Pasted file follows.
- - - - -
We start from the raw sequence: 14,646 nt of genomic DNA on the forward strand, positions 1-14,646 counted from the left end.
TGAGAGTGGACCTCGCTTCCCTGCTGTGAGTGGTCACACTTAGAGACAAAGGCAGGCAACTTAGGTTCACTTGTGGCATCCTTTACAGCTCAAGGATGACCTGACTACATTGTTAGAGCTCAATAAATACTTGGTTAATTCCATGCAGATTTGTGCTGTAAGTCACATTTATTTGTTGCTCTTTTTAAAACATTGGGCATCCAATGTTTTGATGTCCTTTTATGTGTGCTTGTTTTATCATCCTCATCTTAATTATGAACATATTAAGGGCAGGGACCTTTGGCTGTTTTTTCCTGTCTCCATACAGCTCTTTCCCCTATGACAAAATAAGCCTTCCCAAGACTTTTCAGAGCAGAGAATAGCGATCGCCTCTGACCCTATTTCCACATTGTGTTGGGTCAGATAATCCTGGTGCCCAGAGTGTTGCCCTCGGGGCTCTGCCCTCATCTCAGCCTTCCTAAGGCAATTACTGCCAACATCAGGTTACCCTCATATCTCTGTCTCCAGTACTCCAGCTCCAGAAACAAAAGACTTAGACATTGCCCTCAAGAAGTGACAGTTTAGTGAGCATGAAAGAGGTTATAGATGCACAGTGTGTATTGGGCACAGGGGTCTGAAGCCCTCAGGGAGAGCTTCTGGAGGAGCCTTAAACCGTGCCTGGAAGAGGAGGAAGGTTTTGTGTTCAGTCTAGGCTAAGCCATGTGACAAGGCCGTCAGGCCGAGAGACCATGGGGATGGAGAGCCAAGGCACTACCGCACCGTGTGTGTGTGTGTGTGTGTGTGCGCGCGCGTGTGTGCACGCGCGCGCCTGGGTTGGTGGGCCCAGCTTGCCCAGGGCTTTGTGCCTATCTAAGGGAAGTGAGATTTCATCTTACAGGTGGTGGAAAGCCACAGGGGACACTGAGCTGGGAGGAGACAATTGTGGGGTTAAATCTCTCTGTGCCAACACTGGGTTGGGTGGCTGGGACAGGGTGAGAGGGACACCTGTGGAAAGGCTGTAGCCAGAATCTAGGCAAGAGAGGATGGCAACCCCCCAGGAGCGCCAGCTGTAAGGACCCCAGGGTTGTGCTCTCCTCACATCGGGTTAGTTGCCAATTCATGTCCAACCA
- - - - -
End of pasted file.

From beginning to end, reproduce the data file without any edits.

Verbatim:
We start from the raw sequence: 14,646 nt of genomic DNA on the forward strand, positions 1-14,646 counted from the left end.
TGAGAGTGGACCTCGCTTCCCTGCTGTGAGTGGTCACACTTAGAGACAAAGGCAGGCAACTTAGGTTCACTTGTGGCATCCTTTACAGCTCAAGGATGACCTGACTACATTGTTAGAGCTCAATAAATACTTGGTTAATTCCATGCAGATTTGTGCTGTAAGTCACATTTATTTGTTGCTCTTTTTAAAACATTGGGCATCCAATGTTTTGATGTCCTTTTATGTGTGCTTGTTTTATCATCCTCATCTTAATTATGAACATATTAAGGGCAGGGACCTTTGGCTGTTTTTTCCTGTCTCCATACAGCTCTTTCCCCTATGACAAAATAAGCCTTCCCAAGACTTTTCAGAGCAGAGAATAGCGATCGCCTCTGACCCTATTTCCACATTGTGTTGGGTCAGATAATCCTGGTGCCCAGAGTGTTGCCCTCGGGGCTCTGCCCTCATCTCAGCCTTCCTAAGGCAATTACTGCCAACATCAGGTTACCCTCATATCTCTGTCTCCAGTACTCCAGCTCCAGAAACAAAAGACTTAGACATTGCCCTCAAGAAGTGACAGTTTAGTGAGCATGAAAGAGGTTATAGATGCACAGTGTGTATTGGGCACAGGGGTCTGAAGCCCTCAGGGAGAGCTTCTGGAGGAGCCTTAAACCGTGCCTGGAAGAGGAGGAAGGTTTTGTGTTCAGTCTAGGCTAAGCCATGTGACAAGGCCGTCAGGCCGAGAGACCATGGGGATGGAGAGCCAAGGCACTACCGCACCGTGTGTGTGTGTGTGTGTGTGTGCGCGCGCGTGTGTGCACGCGCGCGCCTGGGTTGGTGGGCCCAGCTTGCCCAGGGCTTTGTGCCTATCTAAGGGAAGTGAGATTTCATCTTACAGGTGGTGGAAAGCCACAGGGGACACTGAGCTGGGAGGAGACAATTGTGGGGTTAAATCTCTCTGTGCCAACACTGGGTTGGGTGGCTGGGACAGGGTGAGAGGGACACCTGTGGAAAGGCTGTAGCCAGAATCTAGGCAAGAGAGGATGGCAACCCCCCAGGAGCGCCAGCTGTAAGGACCCCAGGGTTGTGCTCTCCTCACATCGGGTTAGTTGCCAATTCATGTCCAACCA